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The recent budget had a significant impact on contractors. The main budget changes were:
1, Replacement of dividend tax credits with £5k tax-free dividend allowance and changes to the dividend tax rates.
This is a blow for contractors using a limited company. At the moment, if you have basic rate earnings then the 10% dividend tax is cancelled out by the 10% dividend tax credit so there is no personal tax to pay.
However, the changes will mean that while the dividend tax drops from 10% to 7.5%, the 10% dividend tax credit has been scrapped and replaced by a £5k allowance.
So, whereas previously there was no tax to pay on basic rate dividends, there will now be 7.5% to pay on all dividends over £5k per tax year. For contractors taking the maximum basic rate earnings of £43K next year this will mean around an extra £2k in dividend tax. This is a big change for contractors who currently pay nothing or very little through personal tax returns.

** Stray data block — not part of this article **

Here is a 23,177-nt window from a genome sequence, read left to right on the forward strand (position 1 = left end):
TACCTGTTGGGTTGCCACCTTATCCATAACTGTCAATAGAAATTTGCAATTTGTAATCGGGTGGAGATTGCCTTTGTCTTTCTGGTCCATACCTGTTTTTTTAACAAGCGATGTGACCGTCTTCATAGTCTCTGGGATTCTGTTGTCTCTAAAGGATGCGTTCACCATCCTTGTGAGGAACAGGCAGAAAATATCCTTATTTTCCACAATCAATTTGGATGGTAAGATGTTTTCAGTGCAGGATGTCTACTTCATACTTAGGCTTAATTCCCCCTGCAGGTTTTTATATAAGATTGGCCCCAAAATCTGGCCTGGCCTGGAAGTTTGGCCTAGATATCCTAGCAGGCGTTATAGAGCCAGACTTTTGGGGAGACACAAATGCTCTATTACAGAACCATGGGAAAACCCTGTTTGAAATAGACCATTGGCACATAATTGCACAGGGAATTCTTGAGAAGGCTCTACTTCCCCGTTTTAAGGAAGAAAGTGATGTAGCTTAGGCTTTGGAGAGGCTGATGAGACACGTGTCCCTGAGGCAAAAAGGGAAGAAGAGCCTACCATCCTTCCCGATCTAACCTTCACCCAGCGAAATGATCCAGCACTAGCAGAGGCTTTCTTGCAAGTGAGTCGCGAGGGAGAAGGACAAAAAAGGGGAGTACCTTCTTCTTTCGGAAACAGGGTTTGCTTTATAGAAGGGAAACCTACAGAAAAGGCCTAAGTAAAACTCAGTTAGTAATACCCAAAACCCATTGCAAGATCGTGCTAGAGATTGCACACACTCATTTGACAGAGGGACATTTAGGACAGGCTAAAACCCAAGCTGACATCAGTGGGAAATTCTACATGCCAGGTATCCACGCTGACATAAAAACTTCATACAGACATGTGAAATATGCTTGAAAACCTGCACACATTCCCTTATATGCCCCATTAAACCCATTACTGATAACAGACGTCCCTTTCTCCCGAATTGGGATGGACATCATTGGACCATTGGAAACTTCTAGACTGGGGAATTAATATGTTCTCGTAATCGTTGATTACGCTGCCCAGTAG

2, Planned reduction of corporation tax from 20% to 19% then 18%.
This will obviously reduce the amount of corporation tax due from limited companies. Good news but the reduction to 19% does not kick in until 2017 and the drop to 18% will not take effect until 2020.
3, Removal of £2k Employers NI break for personal service companies.
This stops the opportunity for contractors using limited companies to up the salary to take advantage of the £2k break in Employers NI. Contractors classed as personal service companies who previously increased their tax efficient salary from £8k to £10k will now have to reduce it back to £8k. However, the financial impact of this is relatively small.
4, Commitment to review IR35 rules.
This has been ongoing for a while now. It has been made clear that this is an area that will continue to be looked at. If you have concerns as a contractor, then the recent introduction of new IR35 tests by HMRC have helped clear up whether contractors fall foul of IR35. If you would like to check your status then this CEJ blog tells you exactly how to do this.
All in all, not a great budget for contractors who operate through a limited company!
So, is it now best to use an umbrella company or to operate through your own limited company? I have done the number crunching in my next post...
If you would like to discuss any of the above then please leave your comments below or get in touch.
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